Following the announcement, Liz Truss committed to announcing further sanctions on Russia while Ursula von der Leyen and Charles Michel each tweeted in a joint statement that “The EU and its partners will react with unity, firmness and with determination in solidarity with Ukraine”. Following this, the EU are set to agree on a ‘package’ of further sanctions this afternoon.
While Volodymyr Zelenskyy prepared for a televised announcement at 02:30 (local time), the Ukrainian President also received a number of solidarity calls from leaders including Biden and Johnson where they no doubt discussed possible next steps.
Over in Washington, Biden signed an executive order which prohibits “new investment, trade and financing by U.S. persons to, from, or in” the two regions. The White House Press Secretary, Jen Psaki also stated that the Biden Administration will announce “additional measures related to today’s blatant violation of Russia’s international commitments”. In other words, a string of separate sanctions on the Russian Federation seems likely, and the markets will be paying close attention to this and the degree of response.
The Russian RTS index (USD denominated) dropped 10.8% this morning, indicative of its wider 32.5% drop since the start of the year. Moreover, the MOEX (RUB denominated) dived by 8.8%. The ruble is similarly trading lower at 80.7 to the dollar.
The risk-off sentiment has also seen the USD Index (DXY) gain some ground with safe haven assets including gold appreciating to a one year high ($1,910 USD/t.oz).
In the UK, the FTSE 100 has lost 1.4% while in the States, futures contracts tracking the tech-heavy Nasdaq 100 fell 2.6%.
The implications of further sanctions on Russian exports have seen Crude Oil and Brent seeing increases of 3.5% and 3.25% respectively in the day. This puts Brent above $98, USD/Bbl for the first time since 2014 and brings us ever closer to the massive psychological level of $100. Trading around and through this level might also have significant implications, not only for human traders, but also the algorithms that power high frequency and systematic traders and this is a concern raise a couple of weeks ago in an FT article. The concern is that robo-traders are placing an ever-greater proportion of trades in the market (already up from 65% in in 2015 to 80% in 2019) and that such a volume of contracts being bought and sold between robots could lead to distortions that suddenly unravel and create serious volatility. When any market trades towards significant psychological barriers there is always heightened activity, but their concern here is that the investor sentiment plus the algorithms could send prices flying once we cross that level.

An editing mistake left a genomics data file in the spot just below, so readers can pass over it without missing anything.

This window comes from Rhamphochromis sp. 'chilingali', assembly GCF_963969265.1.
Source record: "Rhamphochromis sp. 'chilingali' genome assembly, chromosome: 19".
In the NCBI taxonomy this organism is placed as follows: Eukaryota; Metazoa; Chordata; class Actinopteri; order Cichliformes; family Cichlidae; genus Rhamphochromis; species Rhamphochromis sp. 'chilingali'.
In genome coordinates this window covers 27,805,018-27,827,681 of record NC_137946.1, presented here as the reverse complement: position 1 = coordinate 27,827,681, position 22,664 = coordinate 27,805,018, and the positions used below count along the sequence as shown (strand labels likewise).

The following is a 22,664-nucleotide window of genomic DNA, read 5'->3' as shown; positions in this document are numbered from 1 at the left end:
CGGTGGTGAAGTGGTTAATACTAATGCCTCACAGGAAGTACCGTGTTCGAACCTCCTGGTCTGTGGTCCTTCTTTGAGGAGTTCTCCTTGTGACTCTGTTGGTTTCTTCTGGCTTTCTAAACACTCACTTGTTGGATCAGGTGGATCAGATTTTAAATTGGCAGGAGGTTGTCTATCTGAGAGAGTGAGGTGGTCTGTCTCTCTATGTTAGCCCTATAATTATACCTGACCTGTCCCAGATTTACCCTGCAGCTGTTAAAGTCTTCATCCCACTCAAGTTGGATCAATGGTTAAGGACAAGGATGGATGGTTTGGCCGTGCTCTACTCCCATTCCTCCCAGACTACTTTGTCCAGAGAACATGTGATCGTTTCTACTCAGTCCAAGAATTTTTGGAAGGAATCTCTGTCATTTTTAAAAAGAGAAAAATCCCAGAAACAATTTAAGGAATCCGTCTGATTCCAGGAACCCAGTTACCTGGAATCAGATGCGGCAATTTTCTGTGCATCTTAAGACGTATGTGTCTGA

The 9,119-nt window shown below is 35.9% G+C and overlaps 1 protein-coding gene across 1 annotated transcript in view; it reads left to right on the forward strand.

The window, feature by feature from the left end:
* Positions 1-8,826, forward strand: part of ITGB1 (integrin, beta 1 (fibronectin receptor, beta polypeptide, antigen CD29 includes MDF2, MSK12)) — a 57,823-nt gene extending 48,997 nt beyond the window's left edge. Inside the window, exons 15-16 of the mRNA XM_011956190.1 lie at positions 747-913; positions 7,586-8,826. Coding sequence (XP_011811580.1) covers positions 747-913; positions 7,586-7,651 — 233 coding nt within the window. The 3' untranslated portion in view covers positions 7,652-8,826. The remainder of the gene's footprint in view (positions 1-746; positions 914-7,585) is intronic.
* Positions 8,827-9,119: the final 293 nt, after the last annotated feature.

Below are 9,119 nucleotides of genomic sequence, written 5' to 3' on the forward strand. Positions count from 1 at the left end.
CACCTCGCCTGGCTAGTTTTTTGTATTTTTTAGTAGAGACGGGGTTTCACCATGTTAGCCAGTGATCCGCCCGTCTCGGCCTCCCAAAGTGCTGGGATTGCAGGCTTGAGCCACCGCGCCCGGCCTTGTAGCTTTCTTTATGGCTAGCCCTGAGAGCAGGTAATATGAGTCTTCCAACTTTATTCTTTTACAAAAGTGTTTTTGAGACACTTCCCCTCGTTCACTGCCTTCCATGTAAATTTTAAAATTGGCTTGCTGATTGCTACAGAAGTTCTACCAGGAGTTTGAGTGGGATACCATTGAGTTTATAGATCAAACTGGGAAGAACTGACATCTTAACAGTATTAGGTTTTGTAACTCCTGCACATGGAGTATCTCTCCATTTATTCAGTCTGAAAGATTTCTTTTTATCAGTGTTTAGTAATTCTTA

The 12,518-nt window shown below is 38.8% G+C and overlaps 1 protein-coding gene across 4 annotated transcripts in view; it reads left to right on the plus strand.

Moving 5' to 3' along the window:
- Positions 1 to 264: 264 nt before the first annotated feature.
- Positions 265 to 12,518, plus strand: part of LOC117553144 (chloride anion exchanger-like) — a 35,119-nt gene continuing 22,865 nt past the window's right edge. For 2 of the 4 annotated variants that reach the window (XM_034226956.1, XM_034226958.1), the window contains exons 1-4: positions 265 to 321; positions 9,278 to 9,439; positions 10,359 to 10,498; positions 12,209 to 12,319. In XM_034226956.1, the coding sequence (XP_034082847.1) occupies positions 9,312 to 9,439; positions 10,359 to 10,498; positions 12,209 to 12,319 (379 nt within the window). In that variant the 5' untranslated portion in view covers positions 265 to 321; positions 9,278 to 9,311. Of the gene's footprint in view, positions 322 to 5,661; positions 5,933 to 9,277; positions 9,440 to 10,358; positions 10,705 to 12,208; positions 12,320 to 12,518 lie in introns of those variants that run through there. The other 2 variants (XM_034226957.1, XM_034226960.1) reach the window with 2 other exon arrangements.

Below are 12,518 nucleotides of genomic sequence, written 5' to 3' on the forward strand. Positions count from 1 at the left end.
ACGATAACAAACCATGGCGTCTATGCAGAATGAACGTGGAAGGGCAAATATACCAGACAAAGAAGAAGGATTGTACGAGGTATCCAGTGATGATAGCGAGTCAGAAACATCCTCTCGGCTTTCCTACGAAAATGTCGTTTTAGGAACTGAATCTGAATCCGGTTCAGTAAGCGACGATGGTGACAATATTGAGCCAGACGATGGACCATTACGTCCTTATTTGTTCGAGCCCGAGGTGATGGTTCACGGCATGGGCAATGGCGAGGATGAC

More on Oil
In the US: An explosion at an oil refinery could lead to regional constraints on the amount of petrol and diesel, which wouldn’t bode well for already high inflation. The explosion took place at the Marathon refinery near New Orleans which is one of the nations’ largest. The immediate market impact was for gasoline futures to jump by 1.6% but it is not yet known how extensive the damage is. Fuel prices in the US are already up 7.5% at the pump this year and that’s on top of a 46% hike last year. To date this has been driven by global crude prices, but a curve ball on infrastructure utility on top of continually rising prices could well see a steepening in price rises – we have some sympathy here, but fuel prices in the most expensive state, California, are just 77 pence per litre which is exactly half of what they are in the UK at the moment!